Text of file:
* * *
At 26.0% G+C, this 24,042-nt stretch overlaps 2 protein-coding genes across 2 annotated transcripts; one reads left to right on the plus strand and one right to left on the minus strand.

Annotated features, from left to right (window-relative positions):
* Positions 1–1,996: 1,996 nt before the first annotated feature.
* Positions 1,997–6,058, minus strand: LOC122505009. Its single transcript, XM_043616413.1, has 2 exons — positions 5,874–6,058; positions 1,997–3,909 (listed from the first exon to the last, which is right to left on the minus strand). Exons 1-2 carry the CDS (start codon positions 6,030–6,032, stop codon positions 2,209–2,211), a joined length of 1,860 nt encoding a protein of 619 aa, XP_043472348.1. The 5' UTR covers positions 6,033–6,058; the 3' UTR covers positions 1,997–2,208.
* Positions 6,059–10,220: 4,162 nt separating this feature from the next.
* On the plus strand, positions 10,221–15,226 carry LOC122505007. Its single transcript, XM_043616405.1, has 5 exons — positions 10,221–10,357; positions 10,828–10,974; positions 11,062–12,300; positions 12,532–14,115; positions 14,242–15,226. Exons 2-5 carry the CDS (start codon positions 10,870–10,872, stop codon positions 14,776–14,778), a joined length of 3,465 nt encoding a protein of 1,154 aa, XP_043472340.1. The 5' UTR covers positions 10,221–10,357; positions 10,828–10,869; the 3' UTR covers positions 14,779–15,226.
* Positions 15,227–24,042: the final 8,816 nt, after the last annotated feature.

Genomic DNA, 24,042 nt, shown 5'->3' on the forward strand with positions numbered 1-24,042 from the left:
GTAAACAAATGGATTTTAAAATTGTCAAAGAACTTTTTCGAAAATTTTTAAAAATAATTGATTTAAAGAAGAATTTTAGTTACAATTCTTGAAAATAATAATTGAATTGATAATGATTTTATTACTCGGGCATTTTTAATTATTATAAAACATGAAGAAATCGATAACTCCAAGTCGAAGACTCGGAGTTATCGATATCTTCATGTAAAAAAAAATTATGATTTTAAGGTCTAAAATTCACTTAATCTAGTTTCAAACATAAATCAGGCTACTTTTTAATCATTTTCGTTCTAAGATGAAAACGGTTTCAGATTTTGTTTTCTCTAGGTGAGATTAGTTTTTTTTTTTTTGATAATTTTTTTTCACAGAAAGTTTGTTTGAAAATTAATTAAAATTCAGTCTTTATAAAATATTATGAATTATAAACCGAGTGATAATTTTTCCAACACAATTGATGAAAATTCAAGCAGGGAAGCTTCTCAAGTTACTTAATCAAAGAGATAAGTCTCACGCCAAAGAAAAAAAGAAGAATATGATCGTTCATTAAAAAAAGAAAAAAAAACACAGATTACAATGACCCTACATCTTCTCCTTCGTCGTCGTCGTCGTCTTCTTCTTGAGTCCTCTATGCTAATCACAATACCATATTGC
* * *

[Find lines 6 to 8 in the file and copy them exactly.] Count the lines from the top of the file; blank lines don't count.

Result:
* On the plus strand, positions 10,221–15,226 carry LOC122505007. Its single transcript, XM_043616405.1, has 5 exons — positions 10,221–10,357; positions 10,828–10,974; positions 11,062–12,300; positions 12,532–14,115; positions 14,242–15,226. Exons 2-5 carry the CDS (start codon positions 10,870–10,872, stop codon positions 14,776–14,778), a joined length of 3,465 nt encoding a protein of 1,154 aa, XP_043472340.1. The 5' UTR covers positions 10,221–10,357; positions 10,828–10,869; the 3' UTR covers positions 14,779–15,226.
* Positions 15,227–24,042: the final 8,816 nt, after the last annotated feature.

Genomic DNA, 24,042 nt, shown 5'->3' on the forward strand with positions numbered 1-24,042 from the left: